So true, so true. Happy Halloween!
This woodcut from Cotton Mather is the most charming I’ve found. The lady on the ground seems delighted to receive these potent creatures, and with her pointing left hand, appears to be giving them instructions. The witch does not look enthusiastic. Trouble, no doubt, for someone.
Did Hulda Queen wear a black coned hat, as we expect witches to do? Mr. Bush does not say, and as he does not claim to have seen her, he wouldn’t know. But while looking for images of witches, I was struck by the universality of the black hat. Apparently the Brothers Grimm have a lot to do with the association of witches and black coned hats. But it goes back further, to the Middle Ages, when Hungarian Jews were forced to wear special peaked caps to identify themselves. About that same time, magicians and sorcerers came to be associated with conical hats. Later on, in the 17th century, Quakers in England and New England suffered similar ostracism, and their distinctive hats—broad brimmed and black—came to be connected with the magicians’ hats. Artists, of course, contributed greatly to the stereotypes. For more information on the witch’s hat, see this article on Slate.com: Do Witches Wear Pointy Hats?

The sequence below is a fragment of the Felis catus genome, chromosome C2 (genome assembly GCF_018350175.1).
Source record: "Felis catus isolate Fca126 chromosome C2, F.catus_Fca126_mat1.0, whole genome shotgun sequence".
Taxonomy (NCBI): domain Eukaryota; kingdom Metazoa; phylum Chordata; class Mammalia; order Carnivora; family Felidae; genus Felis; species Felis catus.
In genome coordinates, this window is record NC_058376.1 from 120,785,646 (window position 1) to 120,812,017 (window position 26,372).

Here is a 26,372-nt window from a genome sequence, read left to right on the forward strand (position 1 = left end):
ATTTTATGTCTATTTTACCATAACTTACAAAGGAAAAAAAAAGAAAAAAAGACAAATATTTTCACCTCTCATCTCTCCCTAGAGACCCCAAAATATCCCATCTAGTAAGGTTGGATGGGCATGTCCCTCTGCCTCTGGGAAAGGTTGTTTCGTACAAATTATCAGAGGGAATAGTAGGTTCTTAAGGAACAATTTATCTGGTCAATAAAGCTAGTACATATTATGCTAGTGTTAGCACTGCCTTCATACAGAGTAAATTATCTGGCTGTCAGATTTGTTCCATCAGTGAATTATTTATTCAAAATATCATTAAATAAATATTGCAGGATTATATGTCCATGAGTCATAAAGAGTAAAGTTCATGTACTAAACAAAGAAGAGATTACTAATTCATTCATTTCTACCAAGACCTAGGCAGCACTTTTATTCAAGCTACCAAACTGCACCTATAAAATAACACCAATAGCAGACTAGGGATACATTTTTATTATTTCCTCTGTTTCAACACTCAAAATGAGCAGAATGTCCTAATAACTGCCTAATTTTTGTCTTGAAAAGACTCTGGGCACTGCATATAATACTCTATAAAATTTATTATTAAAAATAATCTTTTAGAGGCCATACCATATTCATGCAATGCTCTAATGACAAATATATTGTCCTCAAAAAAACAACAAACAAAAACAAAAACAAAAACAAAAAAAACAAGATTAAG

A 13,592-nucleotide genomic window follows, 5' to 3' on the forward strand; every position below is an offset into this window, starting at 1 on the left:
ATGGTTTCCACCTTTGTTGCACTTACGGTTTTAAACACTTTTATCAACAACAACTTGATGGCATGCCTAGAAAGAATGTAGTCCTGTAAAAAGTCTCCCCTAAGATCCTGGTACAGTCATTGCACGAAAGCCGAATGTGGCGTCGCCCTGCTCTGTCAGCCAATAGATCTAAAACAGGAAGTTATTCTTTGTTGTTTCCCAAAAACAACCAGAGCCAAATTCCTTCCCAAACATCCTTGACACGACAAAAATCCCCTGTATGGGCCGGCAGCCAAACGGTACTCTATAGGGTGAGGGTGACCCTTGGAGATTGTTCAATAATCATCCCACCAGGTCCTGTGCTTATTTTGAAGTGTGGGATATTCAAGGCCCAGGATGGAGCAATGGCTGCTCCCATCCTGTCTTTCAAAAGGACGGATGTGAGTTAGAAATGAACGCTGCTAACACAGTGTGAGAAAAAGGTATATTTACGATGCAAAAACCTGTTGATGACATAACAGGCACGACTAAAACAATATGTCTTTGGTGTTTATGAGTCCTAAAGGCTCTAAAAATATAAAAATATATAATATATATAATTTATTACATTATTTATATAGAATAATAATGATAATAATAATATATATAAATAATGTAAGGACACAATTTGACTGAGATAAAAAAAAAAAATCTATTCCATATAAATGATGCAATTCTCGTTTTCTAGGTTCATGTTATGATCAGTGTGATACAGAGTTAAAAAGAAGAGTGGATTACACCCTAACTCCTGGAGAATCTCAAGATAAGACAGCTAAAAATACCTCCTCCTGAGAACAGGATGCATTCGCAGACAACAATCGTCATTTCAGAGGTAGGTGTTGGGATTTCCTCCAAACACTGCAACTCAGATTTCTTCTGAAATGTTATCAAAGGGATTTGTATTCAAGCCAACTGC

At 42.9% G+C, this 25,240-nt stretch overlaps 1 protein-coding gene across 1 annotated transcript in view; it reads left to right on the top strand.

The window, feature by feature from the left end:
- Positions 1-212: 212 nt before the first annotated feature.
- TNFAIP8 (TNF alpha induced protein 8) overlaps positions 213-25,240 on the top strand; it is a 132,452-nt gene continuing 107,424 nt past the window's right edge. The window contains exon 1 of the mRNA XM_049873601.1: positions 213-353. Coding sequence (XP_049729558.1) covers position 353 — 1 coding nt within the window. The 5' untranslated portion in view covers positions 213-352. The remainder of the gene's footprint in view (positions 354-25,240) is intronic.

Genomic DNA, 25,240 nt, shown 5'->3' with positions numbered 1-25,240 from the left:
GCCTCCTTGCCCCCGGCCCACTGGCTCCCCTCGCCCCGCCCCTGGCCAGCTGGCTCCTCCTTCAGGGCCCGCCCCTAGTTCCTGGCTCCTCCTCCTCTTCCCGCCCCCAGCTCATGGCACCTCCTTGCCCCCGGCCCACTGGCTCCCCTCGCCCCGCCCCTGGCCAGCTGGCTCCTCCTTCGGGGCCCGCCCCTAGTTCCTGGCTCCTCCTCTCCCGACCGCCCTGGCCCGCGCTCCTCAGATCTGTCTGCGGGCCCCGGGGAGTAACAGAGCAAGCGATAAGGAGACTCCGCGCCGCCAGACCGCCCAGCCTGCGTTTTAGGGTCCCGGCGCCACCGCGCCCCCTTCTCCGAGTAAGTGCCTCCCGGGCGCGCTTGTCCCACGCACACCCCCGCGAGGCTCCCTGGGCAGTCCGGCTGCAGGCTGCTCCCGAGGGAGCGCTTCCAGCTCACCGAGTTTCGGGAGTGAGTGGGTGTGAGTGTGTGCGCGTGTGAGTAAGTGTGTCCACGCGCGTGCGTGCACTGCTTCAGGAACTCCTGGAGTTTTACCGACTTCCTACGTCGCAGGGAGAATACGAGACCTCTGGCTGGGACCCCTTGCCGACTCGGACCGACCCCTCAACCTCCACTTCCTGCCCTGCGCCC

- I do not know what Mr. Bush means by “stories of another kind”—compared to what? Was he following up on a previous article? The article published in the Democrat that preceded this was “Big Fish and Big Snows in Old Days.” ↩
- Anyone with Hunterdon ancestors who happens to claim a witch in their genealogical tree would do me a great favor by sharing that information. The Queen family, as far as I know, seems to have begun with Allen Queen who emigrated to Philadelphia in 1802, and married Elizabeth Rockafellar around 1820. They had at least 4 children, including son John Wahl Queen, who inherited his father’s property in Alexandria Township. His wife was Liveria Sutphen Apgar, and they had six children, born about 1848-1857. But as Mr. Bush says, Hulda’s name was not actually “Queen.” For more on the Queen family, see Hunterdon Historical Newsletter, vol. 43, no. 2, p. 1014. ↩